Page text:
Quotations or quotes are representative phrases and sentences that highlight the main ideas and beliefs writers use to convey the same to the audience. Henrik Ibsen’s A Doll’s House has various quotes that show its themes, ideas, and opinions. Some of the quotes from A Doll’s House have been analyzed below.
Quotes in A Doll’s House
“Yes – some day, perhaps, after many years, when I am no longer as pretty as I am now. Don’t laugh at me! I mean, of course, when Torvald is no longer as devoted to me as he is now; when my dancing and dressing-up and reciting have palled on him then it may be a good thing to have something in reserve.”
Nora, the protagonist of the play, speaks these words in response to Mrs. Linde’s question. She asks her if she is ready to face Torvald in the future and tells her the real story behind the debt. She also tells her that in a few years, she will lose her beauty and Torvald will also lose his feelings of love for her. Then she will have this story to tell him and that she will preserve this story for that time. These lines are significant as they show Nora’s realistic character.
“To be able to be free from care, quite free from care; to be able to play and romp with the children; to be able to keep the house beautifully and have everything just as Torvald likes it!”
In the first act, Nora is with Mrs. Linde. She expresses that she will be free from cares and worries after she has paid the debt to Krogstad. In fact, she sees the happiness of Torvald in making the house beautiful instead of her own. These lines are significant as they show dramatic irony because she is unaware of how Torvald would react when he comes to know about her debt.
“Your squirrel would run about and do all her tricks if you would be nice and do as she wants.”
Nora is trying to distract her husband, Torvald as tries to hide the truth of her debt and also keep Krogstad at the bank before he spills her secret.
“It is no use lying to one’s self. I am the most wretched of all my patients, Mrs. Helmer. Lately, I have been taking stock of my internal economy. Bankrupt!”
Dr. Rank is speaking to Nora and tells her that her husband Torvald is going to die soon. As the doctor says these words, Nora realizes that they loved each other so much, and they have been lying to protect each other. This is also an example of irony.
“How should you understand it? A wonderful thing is going to happen!”
Nora is speaking to Mrs. Linde when she confesses that she cannot understand many things. While saying these words, she hopes that her husband Torvald could take responsibility for her action and perhaps clear her name from the bank after forging her father’s signature. However, that does not happen, and she decides to leave her husband.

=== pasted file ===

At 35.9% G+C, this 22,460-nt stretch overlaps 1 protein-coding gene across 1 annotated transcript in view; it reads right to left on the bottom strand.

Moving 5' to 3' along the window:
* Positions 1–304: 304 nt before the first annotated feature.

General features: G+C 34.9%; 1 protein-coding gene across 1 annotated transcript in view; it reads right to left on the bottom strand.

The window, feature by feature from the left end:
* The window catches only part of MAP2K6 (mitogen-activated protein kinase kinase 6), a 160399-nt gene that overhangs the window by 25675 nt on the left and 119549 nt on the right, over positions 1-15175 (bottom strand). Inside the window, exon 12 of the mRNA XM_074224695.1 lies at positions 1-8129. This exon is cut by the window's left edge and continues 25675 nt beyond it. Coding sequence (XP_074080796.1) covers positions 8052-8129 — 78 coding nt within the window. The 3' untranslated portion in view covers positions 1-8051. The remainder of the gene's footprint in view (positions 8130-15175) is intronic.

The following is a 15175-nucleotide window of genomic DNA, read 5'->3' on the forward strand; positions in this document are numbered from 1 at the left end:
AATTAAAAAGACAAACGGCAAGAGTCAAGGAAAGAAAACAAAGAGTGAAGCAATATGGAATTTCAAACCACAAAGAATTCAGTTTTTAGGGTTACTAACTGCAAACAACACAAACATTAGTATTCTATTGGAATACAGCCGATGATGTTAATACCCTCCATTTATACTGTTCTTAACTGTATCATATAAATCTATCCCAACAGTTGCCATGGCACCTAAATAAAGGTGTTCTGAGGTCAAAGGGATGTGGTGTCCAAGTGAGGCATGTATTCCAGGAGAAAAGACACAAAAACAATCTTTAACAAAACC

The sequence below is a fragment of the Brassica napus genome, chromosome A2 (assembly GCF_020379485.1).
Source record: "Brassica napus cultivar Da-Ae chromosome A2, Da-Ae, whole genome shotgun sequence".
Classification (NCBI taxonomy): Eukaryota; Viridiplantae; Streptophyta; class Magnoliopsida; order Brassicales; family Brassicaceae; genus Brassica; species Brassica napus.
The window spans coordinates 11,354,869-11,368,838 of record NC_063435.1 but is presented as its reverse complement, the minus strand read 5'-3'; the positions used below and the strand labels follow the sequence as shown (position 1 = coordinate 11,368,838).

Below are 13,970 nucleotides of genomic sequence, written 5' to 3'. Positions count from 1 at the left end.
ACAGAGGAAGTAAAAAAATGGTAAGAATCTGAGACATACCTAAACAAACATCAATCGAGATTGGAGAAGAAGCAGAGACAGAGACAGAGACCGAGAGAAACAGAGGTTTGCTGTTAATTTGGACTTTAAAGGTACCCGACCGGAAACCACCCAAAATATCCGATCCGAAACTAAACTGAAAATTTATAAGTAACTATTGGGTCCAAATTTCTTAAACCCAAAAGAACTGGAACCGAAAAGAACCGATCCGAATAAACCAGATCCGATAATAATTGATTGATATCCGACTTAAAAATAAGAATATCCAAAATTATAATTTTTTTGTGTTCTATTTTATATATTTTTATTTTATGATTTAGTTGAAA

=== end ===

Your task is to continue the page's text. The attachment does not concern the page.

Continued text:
“Why shouldn’t I look at my dearest treasure? – at all the beauty that is mine, all my very own?”
Torvald Helmer speaks these lines to charm his wife, Nora. These lines show that he loves her very much as he praises her. It also shows that he loves her as his possession instead of a human being. However, Dr. Rank treats her as equal and adores her when she is not dressed in fancy clothes.
“There is a big black hat — have you never heard of hats that make you invisible? If you put one on, no one can see you.”
Dr. Rank speaks to Nora in ambiguous language that only both of them can understand. He means that her husband Torvald, would not understand this language. Dr. Rank means that he will be dead as he would not be attending the next fancy-dress ball. Therefore, the black hat here means death.
“Do you know, Nora, I have often wished that you might be threatened by some great danger, so that I might risk my life’s blood, and everything, for your sake.”
Torvald says these words under the influence of Nora’s beauty in the fabulous dress she is wearing. He vows to save her from any danger even if he would have to risk his own life. However, his resolution seems to surpass Nora’s expectations. Once he learns about the Krogstad’s debt, he disowns her but tells her to continue to live with him for the sake of his reputation.
“From this moment, happiness is not the question; all that concerns us is to save the remains, the fragments, the appearance.”
After vowing to save her from any difficult times, Torvald comes to know about the debt and tells her that he does not accept her now as he has to save the rest of the things. He, however, tells her that he would keep her in the house but not as his wife or mother of their children. Instead, they would live together as a husband and wife only to show it to the world.
“I have existed merely to perform tricks for you, Torvald. But you wanted it like that. You and father have committed a great sin against me. It is your fault that I have made nothing of my life. our home has been nothing but a playroom. I have been your doll-wife, just as at home I was father’s doll-child; and here the children have been my dolls.”
Nora speaks these lines to Torvald to make him realize that she has been a doll for him and not a wife. She has sacrificed her desires and education to perform her role just like she has been a doll by being a perfect daughter for her father. As she is a doll in relation, she also treats children as her dolls. In fact, she regrets that he has not considered her an equal partner in marriage.